|Posted on March 31, 2017 at 2:55 PM|
At the Whirtleborough show, we heard the Plonkton show manager again talking about his procedure for selecting layouts for his exhibition. He was adamant. “You mustn’t have more than one layout representing the same company or era. There must be a good mix of scales and gauges, and of operating styles at well.”
“I remember visiting one show where one builder was exhibiting two models of the same place. The key difference was that one was set in LMS times while the other in early British Railways. The track plans were the same. The buildings were nearly identical, except for paint colours and some alterations. The pattern of traffic was exactly the same.
Now the two layouts were intentionally staged next to each other. During the Friday set up, the other rigging teams had double-takes as they passed one, and then thought they’d passed the same layout again. One their way back to get their next load of equipment, they would pause, look more closely, and realise that there were indeed a pair of layouts.
“I thought I was in a warp in space-time,” one commented. “Either that or I was seeing double.”
“You were indeed seeing double,” the operators laughed. “But that is because the two models are separated by two feet laterally and fifty years in time.” Other riggers were intrigued at both the concept and its implementation.
“Building two layouts the same: that’s boring,” was Peter’s blunt assessment. “Chap must have absolutely no imagination. I’d never do anything that stupid.”
Of course, Peter wouldn’t ever do anything that stupid. In fact, he doesn’t do anything at all - period - except try to sound as if he were an elite modeller of railways. But after all the years he’s been a member of our club, we’re used to him adopting that stance.
During the exhibition, it was surprising how many member of the public went from one layout to the other, commenting on both without realising that they were of the same location and had the same station name. One or other team of operators would point it out to them.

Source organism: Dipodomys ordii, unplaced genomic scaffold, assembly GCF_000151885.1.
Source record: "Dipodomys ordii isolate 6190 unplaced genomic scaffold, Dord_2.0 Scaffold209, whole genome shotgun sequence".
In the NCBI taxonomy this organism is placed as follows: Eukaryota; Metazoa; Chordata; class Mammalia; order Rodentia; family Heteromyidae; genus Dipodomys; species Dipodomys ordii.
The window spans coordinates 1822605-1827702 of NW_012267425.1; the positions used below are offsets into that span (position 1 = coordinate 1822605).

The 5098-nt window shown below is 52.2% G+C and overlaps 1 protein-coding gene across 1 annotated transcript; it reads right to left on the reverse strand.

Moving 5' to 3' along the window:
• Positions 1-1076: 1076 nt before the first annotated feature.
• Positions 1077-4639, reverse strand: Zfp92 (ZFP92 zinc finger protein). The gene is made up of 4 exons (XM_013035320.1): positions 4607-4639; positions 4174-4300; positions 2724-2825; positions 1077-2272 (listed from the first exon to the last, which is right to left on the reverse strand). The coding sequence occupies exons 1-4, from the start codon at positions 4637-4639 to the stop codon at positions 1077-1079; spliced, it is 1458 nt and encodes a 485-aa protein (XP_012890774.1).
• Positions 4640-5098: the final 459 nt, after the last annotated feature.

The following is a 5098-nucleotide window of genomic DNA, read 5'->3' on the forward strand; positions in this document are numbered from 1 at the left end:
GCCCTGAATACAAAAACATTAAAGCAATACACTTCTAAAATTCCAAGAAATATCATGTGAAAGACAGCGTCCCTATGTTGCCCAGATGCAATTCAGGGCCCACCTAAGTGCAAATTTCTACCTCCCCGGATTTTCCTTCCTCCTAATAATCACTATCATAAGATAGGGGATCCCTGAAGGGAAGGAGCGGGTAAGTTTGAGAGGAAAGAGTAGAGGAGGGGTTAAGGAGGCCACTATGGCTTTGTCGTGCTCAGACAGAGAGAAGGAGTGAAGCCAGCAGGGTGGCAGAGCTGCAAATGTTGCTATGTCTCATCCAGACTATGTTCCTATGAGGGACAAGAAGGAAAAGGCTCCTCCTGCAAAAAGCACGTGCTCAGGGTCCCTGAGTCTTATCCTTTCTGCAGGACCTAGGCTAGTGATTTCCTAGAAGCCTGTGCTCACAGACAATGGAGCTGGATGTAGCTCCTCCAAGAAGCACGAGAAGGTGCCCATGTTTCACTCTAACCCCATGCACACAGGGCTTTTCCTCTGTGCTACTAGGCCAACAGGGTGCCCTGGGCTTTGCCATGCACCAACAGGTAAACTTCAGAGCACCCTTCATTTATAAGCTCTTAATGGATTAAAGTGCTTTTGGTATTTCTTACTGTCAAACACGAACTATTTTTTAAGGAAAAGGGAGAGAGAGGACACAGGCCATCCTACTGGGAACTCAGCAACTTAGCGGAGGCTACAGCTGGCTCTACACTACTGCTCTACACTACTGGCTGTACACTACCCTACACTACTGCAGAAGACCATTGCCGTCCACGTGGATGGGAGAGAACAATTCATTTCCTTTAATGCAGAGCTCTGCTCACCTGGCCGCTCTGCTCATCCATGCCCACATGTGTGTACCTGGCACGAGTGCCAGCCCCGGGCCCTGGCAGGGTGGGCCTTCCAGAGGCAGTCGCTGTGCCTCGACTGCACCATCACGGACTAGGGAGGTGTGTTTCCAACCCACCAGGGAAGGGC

But then the fun began, especially for the children. Visitors shuttled backwards and forwards, looking for similarities and differences. Small trees on one were tall trees on the other. Tall trees on the early scene had disappeared on the later one, though one was still lying where it had recently fallen. They spotted that the chapel was painted a different colour. There was a funeral rather than a wedding. Shops had changed hands. Businesses had moved, expanded, or disappeared. Motor vehicles had taken the place of horse-drawn carts. Even the clothes worn by the little inhabitants were different.
The more discerning visitors saw that ancient 0-6-0Ts had been replaced by more modern 2-6-2Ts, short 6-wheel wooden-bodied coaches had given way to bogie coaches made of steel, and the march of progress from milk traffic being in churns carried in slatted 4-wheel vans, to transport in insulated 6-wheel tankers.
“Does this suggest that the general public is not all that concerned about duplication of scales, locations and periods?” our chairman asked. “If that is the case, then perhaps the Plonkton selection procedure may not necessarily be the only one that produces successful exhibitions?” And we had to agree, he’d got a point. It was proposed that our committee should bear this in mind when making their selection for our shows and be willing to consider inviting layouts that were similar to each other.